Inside Oakridge Centre’s East Galleria, a centre display piece is lined delicately with 22 extravagant haute couture dresses from the likes of Balenciaga, Versace, and Vivienne Westwood. A lavish Valentino dress is feathered on the skirt like a bird, its detailed bodice filled with golden pineapple-shaped pendants and a ruffled neckline. Adjacent is a contemporary Balmain dress, drawing in the eyes with its intricate braided leather pieces, recreating the famous utilitarian look worn on the runway by models Rosie Huntington-Whiteley and Joan Smalls back in 2014. This is not a Vancouver Fashion Week display, nor is it a Holt Renfrew pop-up. Instead, it’s an exhibit showcasing couture dresses made by local Langara students. The most amazing part? They’re all made out of paper.
For the past five years, this “Brown Paper Couture” exhibit has taken to the halls of Oakridge (this year on display until the end of March 2018), presenting the work of first-year students in the Retail Building Display course in Langara’s Design Formation Program. The students have just four weeks to complete their pieces.
“The key thing about this project is that it is about exploring; it’s about materiality, and trial and error, and project management,” says course instructor Kevin Smith, standing proudly next to his students’ work. “They choose the gown and the dress they want to emulate. Their job is to mimic, and to manifest an actual paper version of that said dress.” Students use materials like corrugated cardboard, twine, dimpled packaging paper, and wrapping paper. “Coffee filters, cupcake papers, strings, thumbtacks,” Smith adds. “Glue guns, lots of glue guns; wire. It’s amazing how they reinterpret things every time we do this project.”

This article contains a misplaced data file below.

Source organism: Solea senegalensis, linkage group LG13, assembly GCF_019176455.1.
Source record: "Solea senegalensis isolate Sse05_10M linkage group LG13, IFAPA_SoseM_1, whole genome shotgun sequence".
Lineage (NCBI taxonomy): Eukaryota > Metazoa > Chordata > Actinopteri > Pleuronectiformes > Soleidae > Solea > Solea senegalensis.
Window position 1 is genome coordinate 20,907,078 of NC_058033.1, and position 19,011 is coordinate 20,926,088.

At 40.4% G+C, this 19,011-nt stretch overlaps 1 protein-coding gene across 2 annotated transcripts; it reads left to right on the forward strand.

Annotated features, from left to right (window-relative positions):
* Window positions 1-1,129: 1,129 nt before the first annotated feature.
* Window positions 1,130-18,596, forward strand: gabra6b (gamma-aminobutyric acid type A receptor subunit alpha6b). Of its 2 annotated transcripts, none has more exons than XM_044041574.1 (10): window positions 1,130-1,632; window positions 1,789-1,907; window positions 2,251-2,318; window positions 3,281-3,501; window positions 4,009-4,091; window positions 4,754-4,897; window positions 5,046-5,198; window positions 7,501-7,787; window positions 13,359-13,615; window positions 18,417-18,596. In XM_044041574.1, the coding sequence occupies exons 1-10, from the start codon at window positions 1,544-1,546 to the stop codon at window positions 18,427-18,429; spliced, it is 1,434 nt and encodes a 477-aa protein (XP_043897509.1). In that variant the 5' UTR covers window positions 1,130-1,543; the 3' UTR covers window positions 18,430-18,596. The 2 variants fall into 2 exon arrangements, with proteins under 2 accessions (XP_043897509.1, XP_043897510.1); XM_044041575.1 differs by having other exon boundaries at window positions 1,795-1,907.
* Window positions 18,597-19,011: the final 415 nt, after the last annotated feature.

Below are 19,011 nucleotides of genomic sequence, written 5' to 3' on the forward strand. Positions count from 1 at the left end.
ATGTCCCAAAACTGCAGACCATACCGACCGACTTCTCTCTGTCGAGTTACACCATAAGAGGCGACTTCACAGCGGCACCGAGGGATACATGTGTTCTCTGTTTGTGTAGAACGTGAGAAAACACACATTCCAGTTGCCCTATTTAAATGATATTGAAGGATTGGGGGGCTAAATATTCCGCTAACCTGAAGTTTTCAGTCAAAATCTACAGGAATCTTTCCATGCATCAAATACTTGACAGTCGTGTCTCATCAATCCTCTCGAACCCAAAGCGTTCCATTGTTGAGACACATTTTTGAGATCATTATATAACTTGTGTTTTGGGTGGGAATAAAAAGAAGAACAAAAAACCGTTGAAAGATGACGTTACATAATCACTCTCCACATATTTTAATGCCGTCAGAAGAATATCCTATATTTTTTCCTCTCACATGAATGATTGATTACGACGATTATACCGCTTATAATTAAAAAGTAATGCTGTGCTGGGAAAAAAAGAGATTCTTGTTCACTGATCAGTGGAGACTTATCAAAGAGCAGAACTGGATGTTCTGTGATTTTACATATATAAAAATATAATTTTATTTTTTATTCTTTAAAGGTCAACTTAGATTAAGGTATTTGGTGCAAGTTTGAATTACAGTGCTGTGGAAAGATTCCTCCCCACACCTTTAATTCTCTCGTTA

This year, some of the most impressive work was done with the weaving of paper twine, which was used in the 2014 Balmain piece. The student wove metres and metres of the material (traditionally used in chair upholstery), layered it on pieces of panel, and lacquered it for a glossy and secure finish. Delicate materials were also used, including white fans, brown wrapping paper with golden painted patterns, and ruffled white pieces of tissue paper to recreate pieces by Georges Hobeika, Marchesa, and Krikor Jabotian. The colour scheme of the whole display is predictably brown, beige, and white, but somehow all together, it creates something truly breathtaking.
Of course, just because it turned out well doesn’t mean it was easy. In fact, it’s quite the contrary in this case. “The number one thing to remember is that paper is not fabric. You cannot stretch it, you cannot mould it,” Smith explains. Different weights of paper were used to create the various lines, looks, and textures, including 20-pound, 40-pound, and 60-pound stock. “Students will crumple that paper, wet it, iron it, just to break up the texture of the fibres,” he adds. This allows for a different feel for each dress.
After Oakridge, the dresses will be showcased in Langara’s Science and Technology building, and thereafter, the majority will be dismantled and recycled, with a handful to be saved and placed on show for the group’s graduation ceremony. Although Smith has been leading this course for 12 years, he admits there were a few surprises this year. “For the first time ever, we have a gown here that you can wear,” he gushes. “She startled us all. She built her entire dress to be taken off. It’s a Valentino 2016, and she very cleverly hid the Velcro.”
Clearly, Smith is thrilled with where the program is going—and he should be. “Something new is discovered every year. They just get better and more extravagant and more detailed and better executed,” he says. “It’s a superb opportunity for the students.” And, thanks to the beauty and craftsmanship of the results, for the rest of us.
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